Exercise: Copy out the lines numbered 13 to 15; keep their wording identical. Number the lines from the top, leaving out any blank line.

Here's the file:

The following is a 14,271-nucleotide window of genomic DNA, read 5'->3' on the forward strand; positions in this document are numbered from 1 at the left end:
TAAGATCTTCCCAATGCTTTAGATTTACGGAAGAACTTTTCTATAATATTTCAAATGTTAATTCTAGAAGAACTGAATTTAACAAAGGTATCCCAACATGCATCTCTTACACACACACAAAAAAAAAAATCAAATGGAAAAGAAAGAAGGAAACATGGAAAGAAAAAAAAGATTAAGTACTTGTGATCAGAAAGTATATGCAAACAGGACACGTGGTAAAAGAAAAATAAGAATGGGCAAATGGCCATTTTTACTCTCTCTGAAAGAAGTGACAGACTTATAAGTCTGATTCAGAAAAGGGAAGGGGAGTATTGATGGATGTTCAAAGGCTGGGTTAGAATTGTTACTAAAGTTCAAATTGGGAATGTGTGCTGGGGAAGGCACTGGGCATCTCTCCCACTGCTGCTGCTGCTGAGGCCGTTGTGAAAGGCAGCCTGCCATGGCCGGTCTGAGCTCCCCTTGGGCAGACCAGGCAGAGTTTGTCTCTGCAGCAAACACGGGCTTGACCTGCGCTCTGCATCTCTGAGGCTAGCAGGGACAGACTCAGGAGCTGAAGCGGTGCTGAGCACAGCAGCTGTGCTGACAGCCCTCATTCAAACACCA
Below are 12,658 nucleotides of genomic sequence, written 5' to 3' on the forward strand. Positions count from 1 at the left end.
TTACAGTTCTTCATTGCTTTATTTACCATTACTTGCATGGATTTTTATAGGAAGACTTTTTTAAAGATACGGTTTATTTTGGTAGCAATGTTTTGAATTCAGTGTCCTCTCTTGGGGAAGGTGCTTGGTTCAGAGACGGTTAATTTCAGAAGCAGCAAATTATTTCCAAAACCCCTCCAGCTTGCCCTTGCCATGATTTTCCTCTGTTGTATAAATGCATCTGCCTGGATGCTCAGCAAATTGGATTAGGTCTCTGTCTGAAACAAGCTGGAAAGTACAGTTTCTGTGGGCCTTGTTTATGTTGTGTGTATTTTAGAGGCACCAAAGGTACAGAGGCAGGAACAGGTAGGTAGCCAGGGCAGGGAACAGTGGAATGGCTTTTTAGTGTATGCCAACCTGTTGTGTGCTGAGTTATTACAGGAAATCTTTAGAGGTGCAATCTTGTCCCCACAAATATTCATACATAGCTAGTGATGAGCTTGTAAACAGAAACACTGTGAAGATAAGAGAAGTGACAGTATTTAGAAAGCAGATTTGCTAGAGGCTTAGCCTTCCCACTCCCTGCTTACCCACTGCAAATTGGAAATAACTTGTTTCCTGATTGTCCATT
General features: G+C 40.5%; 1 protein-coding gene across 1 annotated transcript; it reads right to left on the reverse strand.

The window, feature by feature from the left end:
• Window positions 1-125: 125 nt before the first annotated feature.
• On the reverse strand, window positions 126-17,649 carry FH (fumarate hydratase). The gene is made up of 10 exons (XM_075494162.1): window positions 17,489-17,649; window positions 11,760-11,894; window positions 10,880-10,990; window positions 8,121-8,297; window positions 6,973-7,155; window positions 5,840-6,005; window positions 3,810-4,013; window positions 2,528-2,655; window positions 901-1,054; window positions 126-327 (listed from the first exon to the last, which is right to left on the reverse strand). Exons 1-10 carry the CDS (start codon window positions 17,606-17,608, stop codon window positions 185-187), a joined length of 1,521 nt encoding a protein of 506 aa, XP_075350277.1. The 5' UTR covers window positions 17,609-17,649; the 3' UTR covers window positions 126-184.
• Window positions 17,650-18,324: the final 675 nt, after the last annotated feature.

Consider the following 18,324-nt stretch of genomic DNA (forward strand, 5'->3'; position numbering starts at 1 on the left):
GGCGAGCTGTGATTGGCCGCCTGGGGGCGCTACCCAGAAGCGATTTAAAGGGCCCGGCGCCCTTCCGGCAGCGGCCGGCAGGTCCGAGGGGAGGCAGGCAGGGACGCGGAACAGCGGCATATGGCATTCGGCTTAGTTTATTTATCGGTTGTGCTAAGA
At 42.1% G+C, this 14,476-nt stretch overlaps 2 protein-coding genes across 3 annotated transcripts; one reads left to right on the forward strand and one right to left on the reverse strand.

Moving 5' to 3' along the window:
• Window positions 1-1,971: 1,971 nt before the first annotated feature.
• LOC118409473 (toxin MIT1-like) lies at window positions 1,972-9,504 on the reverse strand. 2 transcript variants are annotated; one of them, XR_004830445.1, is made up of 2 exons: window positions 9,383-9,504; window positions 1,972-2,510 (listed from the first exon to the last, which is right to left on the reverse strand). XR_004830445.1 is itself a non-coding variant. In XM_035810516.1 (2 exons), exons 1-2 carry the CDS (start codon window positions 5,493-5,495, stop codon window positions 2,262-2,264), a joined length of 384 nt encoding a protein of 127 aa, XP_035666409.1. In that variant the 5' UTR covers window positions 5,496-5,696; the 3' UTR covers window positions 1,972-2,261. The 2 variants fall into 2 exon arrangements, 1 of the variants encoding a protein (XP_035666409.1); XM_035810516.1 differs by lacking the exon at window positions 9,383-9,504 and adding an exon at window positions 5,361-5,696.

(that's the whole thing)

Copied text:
Moving 5' to 3' along the window:
• Window positions 1-1,971: 1,971 nt before the first annotated feature.
• LOC118409473 (toxin MIT1-like) lies at window positions 1,972-9,504 on the reverse strand. 2 transcript variants are annotated; one of them, XR_004830445.1, is made up of 2 exons: window positions 9,383-9,504; window positions 1,972-2,510 (listed from the first exon to the last, which is right to left on the reverse strand). XR_004830445.1 is itself a non-coding variant. In XM_035810516.1 (2 exons), exons 1-2 carry the CDS (start codon window positions 5,493-5,495, stop codon window positions 2,262-2,264), a joined length of 384 nt encoding a protein of 127 aa, XP_035666409.1. In that variant the 5' UTR covers window positions 5,496-5,696; the 3' UTR covers window positions 1,972-2,261. The 2 variants fall into 2 exon arrangements, 1 of the variants encoding a protein (XP_035666409.1); XM_035810516.1 differs by lacking the exon at window positions 9,383-9,504 and adding an exon at window positions 5,361-5,696.